Today I was inspired to continue my long abandoned series relating to wealth, poverty, and social justice, and my motivation came from an unexpected source: Evangelicals on the Canterbury Trail: Why Evangelicals Are Attracted to the Liturgical Church by the late Wheaton professor Robert Webber. As a part of a chapter about his gradual development of a more holistic spirituality, he mentions a conference he attended in the 70s which was organized by Jim Wallis and other justice-minded Christian leaders (p. 81-82):
All of us at the conference were organized into various groups for discussion. I was assigned to the economic responsibility group. I remember how appalled I was at the discussion. The issue at stake was the meaning of Jesus’ words, “Take up your cross and follow after me.” The specific question under debate was, “Could one be rich and be a Christian?” The word “rich” was never really defined then so it is difficult for me now to state categorically what was meant by the term. But one of the members of the group was a man very interested in social issues. He also happened to be a successful businessman. He shared with us that his salary was over $100,000 a year, that he drove a Mercedes-Benz, and that he owned a small yacht. Could he qualify as a Christian? His question was sincere. Finally we went around in the circle and each person responded to the gentleman’s question. The consensus was that if he really wanted to follow after Jesus, he would need to give up his job, sell his belongings, and give the proceeds to the poor. Then he would be in a position to follow after Christ.
I firmly believe in ethical spirituality, but in this case I felt it was carried too far. Like the other kinds of spirituality I had encountered in my pilgrimage, ethical spirituality was being turned into something legalistic and wooden. It was coming from the outside asking for a legal conformity to a set of man-made room.
I do not judge Jim Wallis, John Alexander, or Ron Sider. Although they have taken personal vows to live on a poverty level, I don’t feel that they negatively judge others who have not chosen to follow an ethical spirituality to this degree. What I am concerned about is the legalistic interpretation that others have made from this lifestyle choice.
Confession: Jim Wallis may not judge Mercedes Guy, but I totally do. I can’t help it. I roll my eyes at people who own luxury cars and yachts. On a marginally related note, we are temporarily in an apartment in Waco while we wait to close on a house, and we get free basic cable, something I haven’t had since the free basic cable they had in UNC’s dorms. Because of the excitement of being less than a month from homeownership, we have been watching an embarrassing amount of HGTV. The unfortunate thing about this is that I am constantly face-to-face with how judgmental I actually am. Eighty-seven percent of the people on House Hunters are downright evil in my mind. Today we saw someone looking for a $600,000 vacation home complaining about their budget. Another day some uppity single woman with a more modest $250,000 budget insisted on buying a large four-bedroom house and complained about all the luxury features the homes didn’t have. The worst are often the international house hunters. They always want everything to be exactly like it was for them in the United States, but they also want to live right on the water and within walking distance of their job. On top of that, last week we encountered a family that moved to Latin America to literally do nothing for two years, now whining about how their money was running out and they needed to get back to work.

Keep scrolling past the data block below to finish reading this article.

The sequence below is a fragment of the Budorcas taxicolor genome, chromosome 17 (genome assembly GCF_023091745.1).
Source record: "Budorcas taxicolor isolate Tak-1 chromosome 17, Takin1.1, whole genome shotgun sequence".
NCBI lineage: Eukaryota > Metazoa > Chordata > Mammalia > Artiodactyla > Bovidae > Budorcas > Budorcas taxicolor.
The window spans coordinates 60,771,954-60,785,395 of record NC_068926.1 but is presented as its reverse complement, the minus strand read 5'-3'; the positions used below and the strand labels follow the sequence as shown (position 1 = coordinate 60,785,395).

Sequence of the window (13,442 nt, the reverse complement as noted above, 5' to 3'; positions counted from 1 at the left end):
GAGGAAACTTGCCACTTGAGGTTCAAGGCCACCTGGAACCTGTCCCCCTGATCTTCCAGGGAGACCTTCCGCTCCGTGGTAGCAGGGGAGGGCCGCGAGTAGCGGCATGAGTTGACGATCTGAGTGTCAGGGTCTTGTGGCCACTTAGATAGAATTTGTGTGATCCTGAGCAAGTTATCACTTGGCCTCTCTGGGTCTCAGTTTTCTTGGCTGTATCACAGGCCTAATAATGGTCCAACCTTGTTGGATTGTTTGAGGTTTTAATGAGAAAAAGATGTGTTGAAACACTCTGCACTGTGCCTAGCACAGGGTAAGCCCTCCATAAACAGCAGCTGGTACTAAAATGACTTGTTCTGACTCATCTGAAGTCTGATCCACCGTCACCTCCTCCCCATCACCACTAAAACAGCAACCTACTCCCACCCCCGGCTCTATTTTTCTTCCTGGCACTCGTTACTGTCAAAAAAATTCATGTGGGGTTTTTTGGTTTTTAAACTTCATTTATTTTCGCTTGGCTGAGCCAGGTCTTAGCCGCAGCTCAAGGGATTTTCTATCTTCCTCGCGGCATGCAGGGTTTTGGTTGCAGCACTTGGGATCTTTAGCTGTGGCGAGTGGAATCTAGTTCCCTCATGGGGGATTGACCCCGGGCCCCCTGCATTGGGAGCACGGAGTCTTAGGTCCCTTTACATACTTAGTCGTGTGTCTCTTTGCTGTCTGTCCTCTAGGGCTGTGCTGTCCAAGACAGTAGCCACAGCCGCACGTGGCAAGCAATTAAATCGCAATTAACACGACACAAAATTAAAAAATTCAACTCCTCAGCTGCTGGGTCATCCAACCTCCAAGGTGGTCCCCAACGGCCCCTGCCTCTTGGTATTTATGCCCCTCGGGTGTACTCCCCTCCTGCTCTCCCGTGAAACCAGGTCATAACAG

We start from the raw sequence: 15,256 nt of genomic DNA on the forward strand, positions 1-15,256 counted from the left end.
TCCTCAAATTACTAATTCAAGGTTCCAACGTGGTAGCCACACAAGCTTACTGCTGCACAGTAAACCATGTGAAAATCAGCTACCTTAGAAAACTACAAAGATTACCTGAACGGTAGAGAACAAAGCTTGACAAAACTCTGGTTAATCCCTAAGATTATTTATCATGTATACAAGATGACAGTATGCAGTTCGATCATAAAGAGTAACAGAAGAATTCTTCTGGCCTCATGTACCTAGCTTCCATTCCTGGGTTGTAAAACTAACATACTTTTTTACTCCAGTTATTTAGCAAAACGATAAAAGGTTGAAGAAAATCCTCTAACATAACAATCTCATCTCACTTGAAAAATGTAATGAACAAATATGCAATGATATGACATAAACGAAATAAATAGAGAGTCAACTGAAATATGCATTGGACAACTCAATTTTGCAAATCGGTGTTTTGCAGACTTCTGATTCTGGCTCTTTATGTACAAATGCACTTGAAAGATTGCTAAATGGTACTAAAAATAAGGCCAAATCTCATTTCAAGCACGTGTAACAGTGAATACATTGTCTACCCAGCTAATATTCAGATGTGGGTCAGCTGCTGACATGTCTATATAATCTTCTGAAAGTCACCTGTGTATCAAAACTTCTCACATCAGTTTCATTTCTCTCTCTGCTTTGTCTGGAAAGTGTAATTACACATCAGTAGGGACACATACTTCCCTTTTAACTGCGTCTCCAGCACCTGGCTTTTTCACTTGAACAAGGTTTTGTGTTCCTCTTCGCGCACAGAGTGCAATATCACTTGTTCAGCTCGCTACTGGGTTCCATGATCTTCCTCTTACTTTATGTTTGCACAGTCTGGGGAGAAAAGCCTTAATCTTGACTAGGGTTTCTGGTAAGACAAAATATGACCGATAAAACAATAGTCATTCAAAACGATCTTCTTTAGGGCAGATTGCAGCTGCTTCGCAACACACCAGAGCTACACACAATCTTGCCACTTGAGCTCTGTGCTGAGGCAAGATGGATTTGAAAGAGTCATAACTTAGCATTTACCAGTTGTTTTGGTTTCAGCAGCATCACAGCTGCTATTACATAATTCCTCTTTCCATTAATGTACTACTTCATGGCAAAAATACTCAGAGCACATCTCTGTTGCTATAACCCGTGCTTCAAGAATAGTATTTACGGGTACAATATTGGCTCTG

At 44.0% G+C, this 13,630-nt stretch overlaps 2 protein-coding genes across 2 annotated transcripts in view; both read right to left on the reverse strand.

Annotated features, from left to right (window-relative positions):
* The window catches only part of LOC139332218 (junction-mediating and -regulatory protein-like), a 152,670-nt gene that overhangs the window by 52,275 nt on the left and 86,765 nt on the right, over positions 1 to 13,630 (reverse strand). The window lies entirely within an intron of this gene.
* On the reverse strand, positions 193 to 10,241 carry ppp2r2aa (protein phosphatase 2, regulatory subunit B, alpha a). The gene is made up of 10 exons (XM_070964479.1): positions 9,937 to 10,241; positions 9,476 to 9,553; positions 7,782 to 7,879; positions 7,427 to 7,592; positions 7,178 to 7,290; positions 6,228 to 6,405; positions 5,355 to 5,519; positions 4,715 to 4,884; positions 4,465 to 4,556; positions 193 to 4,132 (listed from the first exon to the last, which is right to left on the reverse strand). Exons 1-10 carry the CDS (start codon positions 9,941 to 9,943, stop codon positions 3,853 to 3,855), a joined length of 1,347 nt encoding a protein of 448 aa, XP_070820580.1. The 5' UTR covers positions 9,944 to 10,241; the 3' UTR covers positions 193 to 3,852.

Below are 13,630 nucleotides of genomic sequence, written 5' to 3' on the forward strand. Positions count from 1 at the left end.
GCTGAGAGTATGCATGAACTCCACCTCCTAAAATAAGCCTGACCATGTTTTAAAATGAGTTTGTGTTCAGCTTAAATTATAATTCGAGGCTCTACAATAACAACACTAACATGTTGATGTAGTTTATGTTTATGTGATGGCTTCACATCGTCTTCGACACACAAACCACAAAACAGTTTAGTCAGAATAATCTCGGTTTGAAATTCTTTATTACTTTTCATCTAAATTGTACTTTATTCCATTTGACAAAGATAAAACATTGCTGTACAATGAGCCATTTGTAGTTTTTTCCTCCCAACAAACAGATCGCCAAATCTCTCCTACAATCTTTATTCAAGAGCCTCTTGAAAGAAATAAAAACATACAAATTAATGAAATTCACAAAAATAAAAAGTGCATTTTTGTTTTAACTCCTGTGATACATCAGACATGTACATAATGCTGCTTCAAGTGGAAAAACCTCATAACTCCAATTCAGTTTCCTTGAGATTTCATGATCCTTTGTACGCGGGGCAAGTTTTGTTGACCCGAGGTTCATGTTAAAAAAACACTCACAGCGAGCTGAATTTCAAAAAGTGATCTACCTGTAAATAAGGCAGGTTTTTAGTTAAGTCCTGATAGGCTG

It is a little disturbing how much I love to hate these people and their ridiculous sense of entitlement. That said, Webber seems to so perfectly articulate some of the things I’ve been trying to wrestle with in this series. First, I think he is right that many leaders aren’t explicitly encouraging Christians to judge one another but that it is still something that happens all too often. (See the above example.) Even though I often count myself among the judgers, I also know what it feels like to be judged. Sometimes I have been judged by others, but most often, I think I experience judgment at my own hand. Which brings me to my second agreement with Webber: What he reports as the “answer” given to Mercedes Guy by the other group members is definitely the same “answer” I have often heard from other justice-minded Christians, as well as in my own head. A totally reasonable answer might be, “You might not need to keep spending money on luxury items.” But living more simply—to avoid debt, to allow more giving, or simply to avoid ridiculous excess—is rarely where the instructions stop. Mercedes Guy was told to quit his job and sell his stuff and give it to the poor. At one point I might have agreed, but now I’m not so sure.
I mentioned before that there is a tendency to assume everyone is coming from the same place and needs the same message about money. While Mercedes Guy was better off than most people, I do think many people in very different stations sometimes receive the same message, whether explicit or implicit. I also question whether this is the right message for Mercedes Guy to begin with. It might be, but it might not. For that reason, I think he should have been given a more nuanced message from the beginning. With this quote from Webber as a springboard, I hope to finally move forward in the coming days/weeks and explain these two problematic tendencies in greater detail, suggesting some alternatives.